9. Laur

    John Scalzi is consulting for Stargate Universe. That’s the one fact that placed it on my radar, and so far it was good. Here’s hoping they won’t screw it all up in the last episode.

    Any other brainy SF shows out there? How large a bribe should we pay to the producers of “Rome” to try their hand at a new genre?

  10. Alx

    For me, the last nail in the coffin of SF TV Shows was Battlestar Craptastica. Maybe I’ll post another comment when I have more time explaining why I consider that show a steaming pile of shit.

    (Speaking of SF TV Shows, Futurama is starting again this summer [Futurama was a pretty fun show])

  11. Greg Wilson

    I keep hoping it’s an alien experiment, and, as in Asimov’s “Jokester” (, as soon as we realize that, the experiment will stop.

  12. David S.

    I’m in total agreement about these programs. I’ve been saying since the first episode of V that if they didn’t give me a hot alien chick chewing on a rodent pretty damn soon I was outta there. And now I am, I’ve had it. All this wonder of human emotions and the power of L*O*V*E shite is driving me batty.

    The loss of FF is a blow, I was enjoying it and thought it much better than pretty much any other TV SF currently on. I thought it would work in a nation often obsessed with conspiracy theories, the fear of “evil forces” running things in secret and corrupt scientists who are determined to play God with the lives of good innocent hard-working Americans.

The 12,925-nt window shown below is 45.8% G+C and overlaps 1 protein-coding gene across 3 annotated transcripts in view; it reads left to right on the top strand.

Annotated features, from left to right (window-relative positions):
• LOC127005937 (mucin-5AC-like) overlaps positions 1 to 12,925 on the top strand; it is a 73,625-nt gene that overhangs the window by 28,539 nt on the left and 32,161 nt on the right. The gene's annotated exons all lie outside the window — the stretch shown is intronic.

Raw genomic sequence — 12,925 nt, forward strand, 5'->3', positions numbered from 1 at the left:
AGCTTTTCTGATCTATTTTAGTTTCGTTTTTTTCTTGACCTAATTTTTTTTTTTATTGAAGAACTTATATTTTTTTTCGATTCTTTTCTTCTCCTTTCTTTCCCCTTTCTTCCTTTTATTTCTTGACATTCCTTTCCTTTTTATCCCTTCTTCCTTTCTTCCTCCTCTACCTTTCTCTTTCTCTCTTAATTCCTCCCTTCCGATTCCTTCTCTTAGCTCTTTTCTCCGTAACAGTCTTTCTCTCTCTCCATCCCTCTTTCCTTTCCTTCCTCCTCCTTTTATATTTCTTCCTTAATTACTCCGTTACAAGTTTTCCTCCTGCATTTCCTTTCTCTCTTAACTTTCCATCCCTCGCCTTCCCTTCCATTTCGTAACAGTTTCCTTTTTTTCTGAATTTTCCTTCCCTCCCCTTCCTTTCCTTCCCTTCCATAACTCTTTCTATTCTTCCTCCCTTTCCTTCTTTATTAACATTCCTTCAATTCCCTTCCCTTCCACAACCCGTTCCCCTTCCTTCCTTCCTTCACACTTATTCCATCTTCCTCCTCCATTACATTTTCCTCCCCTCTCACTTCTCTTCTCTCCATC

13. Chris in MN

    “How could a loving God allow something like this to happen?”

    So, you’re saying the “good” one got crucified and the “bad” one lives on?

    (Sorry, couldn’t resist. What else is new?).

    Glad you’re back to watching TV anyway. I’ve given it up.

  14. Anthony Cunningham

    Can’t say I’m surprised that Flashforward has been canned. It might have worked with half the plotlines but as it was you would need to be taking copious notes to keep up with who was who and which side Janice was on this week.

    As for ‘V’, well any series with a character called Father Jack is never going to be taken seriously on this side of the pond. (Just google “Craggy Island”.)

  15. Hljóðlegur

    Alx said:

    Good news, everybody! Futurama is starting again this summer

    Futurama was very very clever. I own it on DVD, and the commentary is even funnier than the cartoon itself. I nearly laughed myself off the sofa.

  16. PrivateIron


    I still want that to be the final scene of the Lost finale: I’m still on that fekking island!

  17. V

    meh. This is one of the reasons why I don’t own a television or watch any sf tv. In fact, in a bizarre twist, the only currently airing show I (a hardcore sf fan) watch is “30 Rock”, which is utterly vapid but brilliantly written, partially because they slap it on the web once a week. If “Heroes” had just been about Hiro, I might have watched more than the pilot episode.

    That said, this encourages me to seek out Flashforward on the web, if it can be found, or in the local video rental joint. Thank you.

  18. Lawful Neutral

    >the US has become […] even more mistrustful of intellectual elites

    Can you really blame us for that, though? Look where our betters have brought us and look where they’re taking us. You see this better than anyone, Mr. Watts.

    Maybe, just maybe, rule by “enlightened,” resume-building technocrats is the least bad choice from a list of terrible options, but that doesn’t mean we have to like it.

  19. Michael_gr

    I admire the hell out of FlashForward for one choice that I’m afraid not many viewers understood correctly.